By Josh Saunders
A bullied model who stopped hiding her facial birthmark has created an empowering video to inspire others to love their differences too.
Celina Leroy, 25, from Brooklyn in New York, USA, chose to embrace her birthmark last year, after spending $15,000 and two decades trying to hide it.
She has a port wine stain (PWS) – a harmless reddish purple mark caused by abnormally widened blood vessels and affecting 3 in 1,000 live births.
As a child, Celina underwent 40 session of laser treatment to reduce the colour of her PWS-affected area and two surgeries to make her lips symmetrical.
But since finding the courage to bravely bare her birthmark without make-up, she now models without hiding it and has released a video to inspire other to do the same.
In the film, the model proudly rubs off the make-up that covered the birthmark on her chin and cheek, before saying, ‘if you’re like me, you’re flaw-some too’.
Celina said: “After revealing my birthmark some people said I was really inspiring because I showed it off and wasn’t hiding anymore, I wanted to give that experience to other people.
“I made the video to encourage people to talk about their insecurities, everyone has something they don’t want others to see.
“From acne to scars to birthmarks, there are lots of things people feel insecure about, really people should see it as something that makes them unique.
“Skin tells a story about yourself, so if you have a ‘flaw’ you should think of it as something interesting and positive.
“It tells your story rather than being something negative and that you’re broken.
“You should be confident even if someone thinks something you have is ugly.
“In the video, I wanted to show that when you take off your make-up you get to be your natural self, which is just as beautiful.
“I don’t have anything against make-up but it’s about people feeling proud of themselves.
“I think this video is trying to make it more open and less ashamed.”
Celina’s parents Emilia and Billy Leroy, a TV personality, started laser treatment to reduce the appearance of their daughter’s birthmark when she was only a year old.
She continued treatment into her teens, after worrying it would affect her dreams of becoming an actress.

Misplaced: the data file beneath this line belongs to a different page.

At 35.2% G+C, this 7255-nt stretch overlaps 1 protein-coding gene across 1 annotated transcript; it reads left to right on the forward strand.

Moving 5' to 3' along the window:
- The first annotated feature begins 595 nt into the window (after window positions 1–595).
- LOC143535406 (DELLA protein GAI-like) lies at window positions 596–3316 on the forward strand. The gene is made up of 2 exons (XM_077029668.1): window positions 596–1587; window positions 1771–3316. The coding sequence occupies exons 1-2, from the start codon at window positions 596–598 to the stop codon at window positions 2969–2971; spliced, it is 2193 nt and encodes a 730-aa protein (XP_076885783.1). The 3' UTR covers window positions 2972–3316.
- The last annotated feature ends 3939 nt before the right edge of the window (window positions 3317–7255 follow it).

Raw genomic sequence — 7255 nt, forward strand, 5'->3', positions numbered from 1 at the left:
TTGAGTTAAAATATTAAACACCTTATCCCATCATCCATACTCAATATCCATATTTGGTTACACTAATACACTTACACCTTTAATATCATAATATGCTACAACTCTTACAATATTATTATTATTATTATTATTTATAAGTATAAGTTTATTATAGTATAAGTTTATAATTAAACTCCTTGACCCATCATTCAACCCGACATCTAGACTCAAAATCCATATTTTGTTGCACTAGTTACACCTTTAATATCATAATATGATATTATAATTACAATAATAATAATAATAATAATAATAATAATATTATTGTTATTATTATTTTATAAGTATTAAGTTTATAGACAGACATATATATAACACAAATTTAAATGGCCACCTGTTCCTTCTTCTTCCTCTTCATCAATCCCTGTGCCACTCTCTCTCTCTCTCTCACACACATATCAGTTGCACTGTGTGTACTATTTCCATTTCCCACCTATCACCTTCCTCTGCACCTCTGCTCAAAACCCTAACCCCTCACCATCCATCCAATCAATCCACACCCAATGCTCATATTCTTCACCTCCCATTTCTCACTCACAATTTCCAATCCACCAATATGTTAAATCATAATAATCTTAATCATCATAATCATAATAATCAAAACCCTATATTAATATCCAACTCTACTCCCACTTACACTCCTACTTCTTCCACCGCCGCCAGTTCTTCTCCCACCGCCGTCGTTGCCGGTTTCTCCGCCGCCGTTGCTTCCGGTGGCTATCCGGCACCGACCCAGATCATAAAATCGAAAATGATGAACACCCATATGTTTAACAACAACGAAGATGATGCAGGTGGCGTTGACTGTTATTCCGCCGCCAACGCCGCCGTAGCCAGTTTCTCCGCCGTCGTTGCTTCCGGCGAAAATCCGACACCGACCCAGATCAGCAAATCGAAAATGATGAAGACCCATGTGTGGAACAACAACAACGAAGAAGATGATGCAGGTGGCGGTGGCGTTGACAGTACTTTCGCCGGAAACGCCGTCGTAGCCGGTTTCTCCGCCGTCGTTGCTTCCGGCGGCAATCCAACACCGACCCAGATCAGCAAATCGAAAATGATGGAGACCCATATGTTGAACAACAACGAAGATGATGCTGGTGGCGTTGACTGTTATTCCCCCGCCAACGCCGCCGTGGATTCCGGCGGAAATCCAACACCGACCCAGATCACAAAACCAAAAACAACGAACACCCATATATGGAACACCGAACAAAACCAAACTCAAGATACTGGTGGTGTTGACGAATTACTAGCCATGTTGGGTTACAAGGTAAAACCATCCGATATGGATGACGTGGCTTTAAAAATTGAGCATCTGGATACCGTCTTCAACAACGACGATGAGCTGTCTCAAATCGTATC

Celina said: “As a young girl I was more insecure about my port wine stain, in your head you overanalyse things, but as you get older you realise how you look isn’t the only thing that matters.
“Since then I’ve been able to deal with it better.
“I’m hoping my video will help little kids with birthmarks, they can show other kids the footage and realise they don’t have to feel alone.”
While growing up Celina faced victimisation herself, with bullies at school telling her she wouldn’t be liked because of her birthmark.
Celina added: “I’ve had some cruel comments over the years, when I was in school a girl told me I was pretty but because I had a birthmark I would never be popular.
“When I was a lot younger I used to get really upset and question why I had to have a port wine stain, which made me very self-conscious and gave me a low self-esteem in front of people.
“Even now a lot of little kids ask me what I have on my face, but a lot of other people used to just stare – if people asked me I’d be only too happy to tell them it’s a birthmark.”
Celina found the strength to stop wearing make-up last year and hopes to liberate others.
She said: “I think talking about it, or getting online and speaking to others with a similar thing can make you more confident.
“The more you express yourself, the more you realise people are actually really supportive and will support you.”
Celina who plans to continue filming for a project called ‘Flaw-some Beauty in Birthmarks’ and is looking for others to take part.
She added: “I want to make more videos and art people, so anyone who is interested should connect with me.
“I want to make the videos to change people’s perspectives and continue a dialogue.”
The Vascular Birthmark Foundation (VBF) who offer advice and support to people, say their policy for treatments for birthmarks has changed over the years.
Dr. Linda Rozell-Shannon, President and Founder of the VBF said: “For first ten years of our organisation’s 22-year history, we promoted early intervention and aggressive treatment of vascular birthmarks, such as Celina’s port wine stain.
“It wasn’t until I realised that many adults were choosing to live with their birthmark that I actually revised our mission statement to include that we support programs that promote acceptance for individuals with birthmarks.
“While we want it to be clear that a port wine stain is a progressive lesion, and Celina’s will thicken in time, and it should be treated so that it does not become problematic.
“However, we are 100% in support of accepting that a vascular birthmark is as much a part of the individual as is the colour of their eyes.”
They have launched a campaign called ‘VBF Ask/Accept’ to encourage to help reduce the stigma of birthmarks by educating the public.
Dr. Rozell-Shannon added: “We want people living with a port wine stain, like Celina, to be able to educate others that this is a progressive vascular anomaly that is considered a birth defect and like any other difference.
“It should be accepted and no one should be judged because of it. No one asks to be born with a birth defect.
“That’s why VBF is committed to our annual campaign to raise awareness and remove the stigma.”
For more information visit: www.birthmark.org or to follow the campaign visit: www.facebook.com/AskAccept.